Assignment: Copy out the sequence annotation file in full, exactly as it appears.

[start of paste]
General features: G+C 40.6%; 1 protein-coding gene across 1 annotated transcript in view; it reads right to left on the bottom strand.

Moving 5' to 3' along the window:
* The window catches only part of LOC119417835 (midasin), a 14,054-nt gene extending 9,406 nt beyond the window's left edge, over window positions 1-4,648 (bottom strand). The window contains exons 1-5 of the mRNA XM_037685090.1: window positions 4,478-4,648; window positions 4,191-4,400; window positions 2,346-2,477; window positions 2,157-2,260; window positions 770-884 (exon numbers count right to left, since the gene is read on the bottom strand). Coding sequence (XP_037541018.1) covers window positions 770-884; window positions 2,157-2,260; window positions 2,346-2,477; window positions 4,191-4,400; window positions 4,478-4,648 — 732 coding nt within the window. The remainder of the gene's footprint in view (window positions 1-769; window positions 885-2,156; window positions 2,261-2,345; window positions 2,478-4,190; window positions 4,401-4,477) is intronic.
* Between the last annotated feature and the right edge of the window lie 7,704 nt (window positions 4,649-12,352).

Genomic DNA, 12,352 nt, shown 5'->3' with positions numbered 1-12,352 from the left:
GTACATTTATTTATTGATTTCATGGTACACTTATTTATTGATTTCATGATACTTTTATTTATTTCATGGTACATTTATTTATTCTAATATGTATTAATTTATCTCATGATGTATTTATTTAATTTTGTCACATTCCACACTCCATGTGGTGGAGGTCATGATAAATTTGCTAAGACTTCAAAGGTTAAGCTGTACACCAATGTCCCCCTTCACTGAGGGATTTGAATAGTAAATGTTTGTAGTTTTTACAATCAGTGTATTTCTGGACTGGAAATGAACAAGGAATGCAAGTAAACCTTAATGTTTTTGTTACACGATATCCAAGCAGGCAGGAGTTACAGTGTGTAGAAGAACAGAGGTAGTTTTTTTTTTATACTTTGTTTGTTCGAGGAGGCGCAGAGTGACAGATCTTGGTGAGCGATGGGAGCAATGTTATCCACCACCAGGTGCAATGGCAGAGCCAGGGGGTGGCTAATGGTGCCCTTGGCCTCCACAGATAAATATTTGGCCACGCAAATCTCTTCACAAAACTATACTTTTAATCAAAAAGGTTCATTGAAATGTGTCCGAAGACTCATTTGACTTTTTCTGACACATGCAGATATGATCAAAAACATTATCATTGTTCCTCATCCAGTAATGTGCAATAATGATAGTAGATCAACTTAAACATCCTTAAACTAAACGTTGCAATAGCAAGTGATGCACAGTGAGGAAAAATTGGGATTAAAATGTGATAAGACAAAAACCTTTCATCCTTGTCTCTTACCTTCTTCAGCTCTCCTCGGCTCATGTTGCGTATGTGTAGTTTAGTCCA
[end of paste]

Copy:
General features: G+C 40.6%; 1 protein-coding gene across 1 annotated transcript in view; it reads right to left on the bottom strand.

Moving 5' to 3' along the window:
* The window catches only part of LOC119417835 (midasin), a 14,054-nt gene extending 9,406 nt beyond the window's left edge, over window positions 1-4,648 (bottom strand). The window contains exons 1-5 of the mRNA XM_037685090.1: window positions 4,478-4,648; window positions 4,191-4,400; window positions 2,346-2,477; window positions 2,157-2,260; window positions 770-884 (exon numbers count right to left, since the gene is read on the bottom strand). Coding sequence (XP_037541018.1) covers window positions 770-884; window positions 2,157-2,260; window positions 2,346-2,477; window positions 4,191-4,400; window positions 4,478-4,648 — 732 coding nt within the window. The remainder of the gene's footprint in view (window positions 1-769; window positions 885-2,156; window positions 2,261-2,345; window positions 2,478-4,190; window positions 4,401-4,477) is intronic.
* Between the last annotated feature and the right edge of the window lie 7,704 nt (window positions 4,649-12,352).

Genomic DNA, 12,352 nt, shown 5'->3' with positions numbered 1-12,352 from the left:
GTACATTTATTTATTGATTTCATGGTACACTTATTTATTGATTTCATGATACTTTTATTTATTTCATGGTACATTTATTTATTCTAATATGTATTAATTTATCTCATGATGTATTTATTTAATTTTGTCACATTCCACACTCCATGTGGTGGAGGTCATGATAAATTTGCTAAGACTTCAAAGGTTAAGCTGTACACCAATGTCCCCCTTCACTGAGGGATTTGAATAGTAAATGTTTGTAGTTTTTACAATCAGTGTATTTCTGGACTGGAAATGAACAAGGAATGCAAGTAAACCTTAATGTTTTTGTTACACGATATCCAAGCAGGCAGGAGTTACAGTGTGTAGAAGAACAGAGGTAGTTTTTTTTTTATACTTTGTTTGTTCGAGGAGGCGCAGAGTGACAGATCTTGGTGAGCGATGGGAGCAATGTTATCCACCACCAGGTGCAATGGCAGAGCCAGGGGGTGGCTAATGGTGCCCTTGGCCTCCACAGATAAATATTTGGCCACGCAAATCTCTTCACAAAACTATACTTTTAATCAAAAAGGTTCATTGAAATGTGTCCGAAGACTCATTTGACTTTTTCTGACACATGCAGATATGATCAAAAACATTATCATTGTTCCTCATCCAGTAATGTGCAATAATGATAGTAGATCAACTTAAACATCCTTAAACTAAACGTTGCAATAGCAAGTGATGCACAGTGAGGAAAAATTGGGATTAAAATGTGATAAGACAAAAACCTTTCATCCTTGTCTCTTACCTTCTTCAGCTCTCCTCGGCTCATGTTGCGTATGTGTAGTTTAGTCCA